In 1981, the fabled American firearms concern Smith & Wesson brought about their SW Model 868 six- or seven-shot revolver. The revolver was designed with a stainless steel body and chambered for the .357 Magnum and .38 Special cartridges utilizing a double-action firing action. The double-action system allowed the hammer to be cocked with a pull of the trigger (as opposed to single-action systems which required an extra manual step). The Model 686 soon proved a marketing success and variations brought about more specialized forms for the discerning specialist operators such as security personnel and competition shooters.
Like other revolvers before her, the Model 686 operated form a revolving multi-shot cylinder in which each cartridge was individually set in its firing chamber. With each pull of the trigger, the cylinder was cycled to introduce a fresh cartridge ready-to-fire. The grips variable in finish and seen in either rubber or wooden forms. Wooden grips was popularized in the series up until 1994 when the Model 686 began completion with a rubber Hogue grip instead. Overall, however, the handgun displays a nice clean steel exterior. The cylinder was set within a bridged frame with the hammer at the rear and the trigger under underneath. An integrated extractor managed reloading of the cylinder. The barrel - of varying lengths - was conventionally fitted ahead. Standard weight was approximately 2lbs, 12oz. Barrel lengths included a 2.5, 3, 4, and 6-inch sizes. The rear sight was adjustable by the operator and some forms also featured an adjustable front sight.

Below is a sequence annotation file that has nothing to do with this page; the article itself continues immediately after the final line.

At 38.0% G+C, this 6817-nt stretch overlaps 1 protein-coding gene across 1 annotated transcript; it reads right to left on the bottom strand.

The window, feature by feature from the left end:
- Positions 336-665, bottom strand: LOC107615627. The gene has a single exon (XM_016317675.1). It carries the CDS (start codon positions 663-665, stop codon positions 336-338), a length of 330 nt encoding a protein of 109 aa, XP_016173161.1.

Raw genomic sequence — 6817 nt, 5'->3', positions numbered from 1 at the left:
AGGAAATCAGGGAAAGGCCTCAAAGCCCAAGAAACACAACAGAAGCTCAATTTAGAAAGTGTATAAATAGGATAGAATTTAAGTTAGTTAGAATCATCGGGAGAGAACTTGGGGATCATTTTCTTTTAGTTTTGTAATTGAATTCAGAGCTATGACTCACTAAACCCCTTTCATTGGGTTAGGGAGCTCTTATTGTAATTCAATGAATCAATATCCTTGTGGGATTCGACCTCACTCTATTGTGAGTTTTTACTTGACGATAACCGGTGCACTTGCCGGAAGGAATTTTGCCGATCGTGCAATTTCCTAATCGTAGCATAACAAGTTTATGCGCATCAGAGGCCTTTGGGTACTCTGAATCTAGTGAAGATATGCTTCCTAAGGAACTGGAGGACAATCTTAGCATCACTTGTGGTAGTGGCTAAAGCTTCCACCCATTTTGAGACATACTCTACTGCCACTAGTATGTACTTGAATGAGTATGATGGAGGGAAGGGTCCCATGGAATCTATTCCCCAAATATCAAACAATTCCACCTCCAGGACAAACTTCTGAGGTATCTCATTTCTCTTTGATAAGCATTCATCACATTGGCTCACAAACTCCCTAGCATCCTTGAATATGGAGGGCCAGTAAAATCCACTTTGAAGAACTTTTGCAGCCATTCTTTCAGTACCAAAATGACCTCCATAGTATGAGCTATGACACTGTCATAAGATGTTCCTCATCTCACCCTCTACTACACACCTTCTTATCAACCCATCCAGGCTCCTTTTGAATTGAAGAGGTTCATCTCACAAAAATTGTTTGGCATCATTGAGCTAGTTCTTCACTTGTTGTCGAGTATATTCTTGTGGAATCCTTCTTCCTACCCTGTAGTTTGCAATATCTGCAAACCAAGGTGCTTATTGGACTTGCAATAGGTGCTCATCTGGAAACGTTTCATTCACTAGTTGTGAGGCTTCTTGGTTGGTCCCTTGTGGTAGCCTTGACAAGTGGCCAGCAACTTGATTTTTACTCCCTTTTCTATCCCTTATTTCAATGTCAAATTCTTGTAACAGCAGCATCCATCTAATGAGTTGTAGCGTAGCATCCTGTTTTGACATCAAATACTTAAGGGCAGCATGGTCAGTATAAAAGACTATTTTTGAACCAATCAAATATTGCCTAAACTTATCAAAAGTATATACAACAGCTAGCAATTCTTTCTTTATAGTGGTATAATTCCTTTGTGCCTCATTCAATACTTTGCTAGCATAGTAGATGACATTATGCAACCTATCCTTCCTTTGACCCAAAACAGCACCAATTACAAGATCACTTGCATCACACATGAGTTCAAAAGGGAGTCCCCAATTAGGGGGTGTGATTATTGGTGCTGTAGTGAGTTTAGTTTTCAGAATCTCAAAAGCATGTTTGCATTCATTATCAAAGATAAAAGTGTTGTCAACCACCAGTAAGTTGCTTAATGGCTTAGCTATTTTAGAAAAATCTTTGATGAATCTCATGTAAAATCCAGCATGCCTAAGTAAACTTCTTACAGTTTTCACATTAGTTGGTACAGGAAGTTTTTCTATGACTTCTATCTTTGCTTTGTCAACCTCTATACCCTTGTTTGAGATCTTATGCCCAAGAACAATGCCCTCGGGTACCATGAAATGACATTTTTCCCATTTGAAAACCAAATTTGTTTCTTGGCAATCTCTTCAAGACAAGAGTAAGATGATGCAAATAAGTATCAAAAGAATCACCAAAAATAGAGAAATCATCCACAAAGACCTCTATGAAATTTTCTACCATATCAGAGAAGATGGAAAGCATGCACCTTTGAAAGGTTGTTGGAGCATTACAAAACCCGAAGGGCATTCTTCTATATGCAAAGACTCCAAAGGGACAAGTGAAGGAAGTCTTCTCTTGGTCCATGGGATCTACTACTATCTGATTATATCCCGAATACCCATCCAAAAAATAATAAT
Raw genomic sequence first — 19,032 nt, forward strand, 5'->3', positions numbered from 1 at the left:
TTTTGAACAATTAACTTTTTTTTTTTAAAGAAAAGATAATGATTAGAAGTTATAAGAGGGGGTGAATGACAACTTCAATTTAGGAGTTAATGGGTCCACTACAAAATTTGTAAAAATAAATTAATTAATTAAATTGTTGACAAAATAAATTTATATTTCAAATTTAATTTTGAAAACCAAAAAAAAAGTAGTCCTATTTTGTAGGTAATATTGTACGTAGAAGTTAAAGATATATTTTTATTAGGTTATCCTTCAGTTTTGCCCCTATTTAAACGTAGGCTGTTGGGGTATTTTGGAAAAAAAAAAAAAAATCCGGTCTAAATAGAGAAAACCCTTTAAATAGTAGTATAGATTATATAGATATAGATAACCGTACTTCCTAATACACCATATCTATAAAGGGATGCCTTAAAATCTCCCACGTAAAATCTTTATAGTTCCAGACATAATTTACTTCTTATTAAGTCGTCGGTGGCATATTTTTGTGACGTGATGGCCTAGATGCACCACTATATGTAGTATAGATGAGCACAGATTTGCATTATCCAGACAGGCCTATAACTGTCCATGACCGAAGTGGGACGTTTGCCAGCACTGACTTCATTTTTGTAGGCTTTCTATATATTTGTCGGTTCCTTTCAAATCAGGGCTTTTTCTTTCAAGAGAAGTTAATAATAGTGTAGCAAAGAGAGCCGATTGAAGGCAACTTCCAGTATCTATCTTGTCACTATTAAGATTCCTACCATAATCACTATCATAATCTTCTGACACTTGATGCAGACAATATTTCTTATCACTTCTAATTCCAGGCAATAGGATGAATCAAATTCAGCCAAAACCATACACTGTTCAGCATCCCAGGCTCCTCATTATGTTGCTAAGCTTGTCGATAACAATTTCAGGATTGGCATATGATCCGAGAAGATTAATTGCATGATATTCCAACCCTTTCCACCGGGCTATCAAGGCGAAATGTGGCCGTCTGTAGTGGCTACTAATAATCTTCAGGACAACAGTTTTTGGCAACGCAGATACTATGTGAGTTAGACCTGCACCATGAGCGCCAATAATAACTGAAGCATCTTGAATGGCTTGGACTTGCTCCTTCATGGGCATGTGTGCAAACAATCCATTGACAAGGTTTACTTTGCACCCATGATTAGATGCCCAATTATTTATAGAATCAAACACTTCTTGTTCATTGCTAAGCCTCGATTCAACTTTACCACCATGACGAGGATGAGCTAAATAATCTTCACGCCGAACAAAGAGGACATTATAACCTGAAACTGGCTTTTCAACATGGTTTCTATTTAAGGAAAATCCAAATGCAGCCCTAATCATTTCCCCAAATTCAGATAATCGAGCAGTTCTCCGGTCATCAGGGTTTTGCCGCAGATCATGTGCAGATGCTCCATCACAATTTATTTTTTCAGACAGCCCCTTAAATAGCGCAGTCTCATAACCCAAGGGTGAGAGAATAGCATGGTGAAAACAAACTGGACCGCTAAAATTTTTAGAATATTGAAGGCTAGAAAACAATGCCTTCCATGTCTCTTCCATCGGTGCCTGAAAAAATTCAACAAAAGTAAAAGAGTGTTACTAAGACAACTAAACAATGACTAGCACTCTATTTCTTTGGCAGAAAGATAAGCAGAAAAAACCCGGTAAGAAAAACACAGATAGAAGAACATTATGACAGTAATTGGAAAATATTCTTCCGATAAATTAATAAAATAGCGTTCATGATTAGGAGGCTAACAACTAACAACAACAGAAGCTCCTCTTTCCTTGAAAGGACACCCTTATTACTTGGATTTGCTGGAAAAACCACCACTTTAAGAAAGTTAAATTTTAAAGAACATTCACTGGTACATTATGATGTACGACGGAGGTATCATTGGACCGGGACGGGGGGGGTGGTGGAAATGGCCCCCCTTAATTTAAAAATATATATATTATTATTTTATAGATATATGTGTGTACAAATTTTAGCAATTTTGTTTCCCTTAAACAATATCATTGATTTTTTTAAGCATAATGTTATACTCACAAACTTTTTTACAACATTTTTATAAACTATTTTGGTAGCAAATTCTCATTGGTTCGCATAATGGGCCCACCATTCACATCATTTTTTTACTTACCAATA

The Model 686 eventually appeared in a slew of variants. There was the base 686 of 1988 followed by the 686 Classic Hunter with its unfluted cylinder, all in 1988. The 686 Midnight Black appeared in all its black finish glory come 1989. 1992 brought about the 686 National Security models in black finish as well as the 686 Target Champion with its full lugs. In 1994, the 686 Power Port appeared with its 6" ported barrel assembly. 1996 produced the 686P series with its key-lockable nature. In 2004, the 686P was released followed by the 686PP and its compensator. The 686 Performance Center was unveiled in 2007 and included improvements such as a weighted barrel, Picatinny Rail support, forged hammer and trigger units among other changes.
Militarily, the Model 686 was utilized by the United States Customs Service (the 686 CS-1) as well as US Navy SEAL elements. Security-wise, the Model 686 proved popular with some law enforcement arms as well. Beyond the United States, the Model 686 found popularity in France and Norway - the former being utilized by the National Gendarmerie Intervention Group special force and the latter operated by immigration police.